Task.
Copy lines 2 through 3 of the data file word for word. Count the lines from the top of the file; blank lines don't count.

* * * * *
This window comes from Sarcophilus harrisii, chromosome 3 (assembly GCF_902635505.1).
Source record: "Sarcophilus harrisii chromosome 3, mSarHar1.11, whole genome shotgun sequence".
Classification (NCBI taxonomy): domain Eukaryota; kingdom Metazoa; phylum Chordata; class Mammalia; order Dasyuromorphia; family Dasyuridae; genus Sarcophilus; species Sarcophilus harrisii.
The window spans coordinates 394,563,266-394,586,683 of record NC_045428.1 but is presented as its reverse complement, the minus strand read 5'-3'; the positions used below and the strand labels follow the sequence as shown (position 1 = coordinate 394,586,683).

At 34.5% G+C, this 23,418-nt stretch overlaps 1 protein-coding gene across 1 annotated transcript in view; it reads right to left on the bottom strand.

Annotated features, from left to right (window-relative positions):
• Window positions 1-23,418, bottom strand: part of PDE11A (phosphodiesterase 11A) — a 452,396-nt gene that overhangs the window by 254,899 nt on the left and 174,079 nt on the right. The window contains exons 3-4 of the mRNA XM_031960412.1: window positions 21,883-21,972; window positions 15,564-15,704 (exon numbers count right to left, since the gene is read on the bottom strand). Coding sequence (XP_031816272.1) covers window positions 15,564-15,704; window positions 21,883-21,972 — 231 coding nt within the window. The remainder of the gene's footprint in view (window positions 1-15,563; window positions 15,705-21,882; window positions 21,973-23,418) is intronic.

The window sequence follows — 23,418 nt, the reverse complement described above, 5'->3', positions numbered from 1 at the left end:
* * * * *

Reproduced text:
Source record: "Sarcophilus harrisii chromosome 3, mSarHar1.11, whole genome shotgun sequence".
Classification (NCBI taxonomy): domain Eukaryota; kingdom Metazoa; phylum Chordata; class Mammalia; order Dasyuromorphia; family Dasyuridae; genus Sarcophilus; species Sarcophilus harrisii.